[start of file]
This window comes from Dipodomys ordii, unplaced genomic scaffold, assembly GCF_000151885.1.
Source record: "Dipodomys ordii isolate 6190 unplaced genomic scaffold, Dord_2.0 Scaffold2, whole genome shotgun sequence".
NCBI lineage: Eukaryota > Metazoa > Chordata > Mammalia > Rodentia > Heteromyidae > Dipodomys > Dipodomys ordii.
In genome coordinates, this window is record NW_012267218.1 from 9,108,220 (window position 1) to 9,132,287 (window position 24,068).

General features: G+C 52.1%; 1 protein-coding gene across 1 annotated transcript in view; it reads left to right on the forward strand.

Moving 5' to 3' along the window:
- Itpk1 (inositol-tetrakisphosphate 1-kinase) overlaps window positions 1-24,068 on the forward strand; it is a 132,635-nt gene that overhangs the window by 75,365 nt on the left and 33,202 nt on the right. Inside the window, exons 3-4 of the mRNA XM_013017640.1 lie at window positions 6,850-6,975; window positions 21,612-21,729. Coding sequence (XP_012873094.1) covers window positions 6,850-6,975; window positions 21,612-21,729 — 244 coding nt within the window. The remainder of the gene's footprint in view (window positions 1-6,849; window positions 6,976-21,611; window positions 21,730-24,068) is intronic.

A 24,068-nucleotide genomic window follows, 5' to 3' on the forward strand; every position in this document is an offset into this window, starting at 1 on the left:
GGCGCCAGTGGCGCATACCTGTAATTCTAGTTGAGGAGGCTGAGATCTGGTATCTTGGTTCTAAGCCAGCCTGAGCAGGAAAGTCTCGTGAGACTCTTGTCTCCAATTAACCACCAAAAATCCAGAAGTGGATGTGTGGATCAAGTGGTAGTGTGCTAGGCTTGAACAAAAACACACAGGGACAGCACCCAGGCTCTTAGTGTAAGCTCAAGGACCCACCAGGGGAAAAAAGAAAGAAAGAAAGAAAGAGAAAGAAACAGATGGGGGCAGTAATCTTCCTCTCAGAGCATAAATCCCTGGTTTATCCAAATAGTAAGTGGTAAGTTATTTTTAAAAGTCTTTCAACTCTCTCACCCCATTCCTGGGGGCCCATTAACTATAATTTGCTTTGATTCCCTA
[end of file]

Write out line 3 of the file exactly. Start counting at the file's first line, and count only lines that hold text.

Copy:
NCBI lineage: Eukaryota > Metazoa > Chordata > Mammalia > Rodentia > Heteromyidae > Dipodomys > Dipodomys ordii.